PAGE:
Planning Committee: A Law Unto Itself?

THE EDITOR of the Essex Enquirer, Neil Speight is a seasoned journalist with over thirty years experience of reporting the news.

Sometimes sitting next to him on the press benches is similar to sitting next to the late cricket legend Freddie Trueman, who used to look out from the cricket commentary box and pronounce in his broad yorkshire tones: “I do not know…. what is going on…. out there.”

Mr Speight has been a force of nature for the borough and to some extent the powers-that-be must be relieved that he is no longer the Editor of the Thurrock Gazette where his brand of award-winning firebrand journalism and demands for scrutiny was a key part of the culture of Thurrock.

If your not an opinionated journalist then you are in the wrong job. It is because you care.

YourThurrock couldn’t be at last nights Planning Committee meeting but Mr Speight was. Here, reprinted with kind permission by the Essex Enquirer is Mr Speight’s account of last nights events:

THURROCK Council’s planning committee – already a longstanding source of embarrassment, ridicule and controversy to the authority – plumbed new depths on wednesday evening when it’s chairman was forced to offer a grovelling apology to the public and agents of planning applicants.

Once more the committee found itself being directed and instructed by officers, who advised and browbeat elected councillors to throw the public out of the Council Chamber while they moved into secret session.

Angry members of the press and public were forced to loll in corridors for more than 30 minutes, twice the time committee chairman Stuart St Claire-Haslam had pledged they would be cast out, and when they returned they were told the councillors would not be debating three contentious issues, deferring them for a third or fourth time.

As editor of the Essex Enquirer, I challenged the legality of the proceedings, as the committee had gone way beyond its permitted timings without publically lifting its standing orders.

I also asked for the explanation for deferment on each of the issues which the chairman had promised before ejecting the public, but which were not voluntarily and individually forthcoming.

After a look of horror among officers and hurried, whispered conversations I was told standing orders had been lifted in the private session and that the applications – a leisure centre for Orsett Hall Hotel, a change of use for Mardyke Farm at Aveley and a two storey extension at Manor House Farm, Bulphan – had been deferred to allow councillors to be given ‘rejoinder advice.’

This despite the applications having all been running for several months and gone through up to four deferments. The two farm connected items had once been agreed by councillors but were rescinded after officers refused to action the councillors’ decisions and brought in a top barrister to rebuke them.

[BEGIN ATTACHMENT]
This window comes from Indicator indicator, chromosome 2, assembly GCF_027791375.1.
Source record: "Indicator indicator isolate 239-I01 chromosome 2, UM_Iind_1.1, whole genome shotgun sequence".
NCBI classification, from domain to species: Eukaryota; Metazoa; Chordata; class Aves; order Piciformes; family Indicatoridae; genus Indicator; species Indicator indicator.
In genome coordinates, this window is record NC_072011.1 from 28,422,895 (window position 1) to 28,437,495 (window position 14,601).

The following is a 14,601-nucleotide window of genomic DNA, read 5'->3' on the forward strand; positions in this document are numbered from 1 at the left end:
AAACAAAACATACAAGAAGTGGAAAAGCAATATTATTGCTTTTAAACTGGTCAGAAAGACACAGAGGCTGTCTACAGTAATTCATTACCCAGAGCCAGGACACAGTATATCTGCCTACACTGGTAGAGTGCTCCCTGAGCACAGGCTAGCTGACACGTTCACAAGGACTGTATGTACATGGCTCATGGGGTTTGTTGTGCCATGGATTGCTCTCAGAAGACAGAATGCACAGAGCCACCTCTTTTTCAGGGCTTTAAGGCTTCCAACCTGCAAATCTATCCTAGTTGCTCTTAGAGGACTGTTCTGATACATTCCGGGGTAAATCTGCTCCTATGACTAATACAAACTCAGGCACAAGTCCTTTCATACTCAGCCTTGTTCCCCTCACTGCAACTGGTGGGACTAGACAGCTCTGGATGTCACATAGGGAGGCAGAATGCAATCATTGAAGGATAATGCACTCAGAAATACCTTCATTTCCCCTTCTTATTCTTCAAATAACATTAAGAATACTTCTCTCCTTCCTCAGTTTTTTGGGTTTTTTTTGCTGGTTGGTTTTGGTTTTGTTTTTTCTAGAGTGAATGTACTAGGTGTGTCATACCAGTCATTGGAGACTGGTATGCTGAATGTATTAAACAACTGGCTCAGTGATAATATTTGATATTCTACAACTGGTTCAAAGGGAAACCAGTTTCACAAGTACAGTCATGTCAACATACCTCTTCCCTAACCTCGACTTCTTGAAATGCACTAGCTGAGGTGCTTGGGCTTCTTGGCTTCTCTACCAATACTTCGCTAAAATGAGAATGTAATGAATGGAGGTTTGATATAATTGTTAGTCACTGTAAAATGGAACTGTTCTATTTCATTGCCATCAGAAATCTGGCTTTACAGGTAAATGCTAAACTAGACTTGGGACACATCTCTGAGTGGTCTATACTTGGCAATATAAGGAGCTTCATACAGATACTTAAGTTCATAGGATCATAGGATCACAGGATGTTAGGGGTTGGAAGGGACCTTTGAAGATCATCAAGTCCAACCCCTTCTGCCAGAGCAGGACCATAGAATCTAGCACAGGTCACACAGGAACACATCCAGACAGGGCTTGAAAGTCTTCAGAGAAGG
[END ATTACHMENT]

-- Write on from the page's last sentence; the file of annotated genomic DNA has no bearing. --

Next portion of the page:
They were the source of the rebellion by Tory grandee Anne Cheale who won a vote of no confidence in Tory Council leader Garry Hague on the back of her anger at “officers running the Council.”

That was a frequent comment from the public gallery on wednesday evening and there were many other angry comments at the end of it.

Though personally I care not about whatever decisions are reached on all three applications, the secrecy, lack of clarity and the apparent cowardice of councillors against officers – who one source told me were threatened with standards board disciplinary action behind closed doors – are of great public concern.

Cllr St Clare-Haslam had the look of a man battered to his wits end when he apologised to the public, including people who had travelled from Manchester for the meeting, as they streamed out of the chamber.

“It’s less than satisfactory. The decision to defer should have been made a lot sooner. I personally extend my apologies,” he said.

As editor I rarely mix news reporting with comment, but feel compelled to do so after Wednesday’s shambles.

Apart from questioning the legality of the proceedings, there is clearly something very wrong with the whole Thurrock Council planning process – with ‘fault’ undoubtedly on the side of both elected members and officers of whatever discipline, planning, law or administration.

In 32 years of covering councils up and down the country I have rarely come across anything as dysfunctional as Thurrock’s planning process.

During Wednesday’s meeting Cllr St Claire-Haslam had said: “We’ve had almost a month for officers to consider this information, it would be remiss of the authority not to consider it this evening.”

Cllr Gerard Rice had said: “It’s going to look pretty rich when it is written in the paper that this authority has not looked at the applications.”

Two voices across the political divide appeared to concur but in the end councillors capitulated and the public were left to reflect on Cllr Rice’s earlier words when he said: “No wonder we lost the big planning items to the Development Corporation. This makes us a laughing stock.”

He’s not wrong – and as I quit the chamber myself in anger and frustration I could only remember that old saying – Mickey Mouse has a Thurrock Council planning wristwatch!

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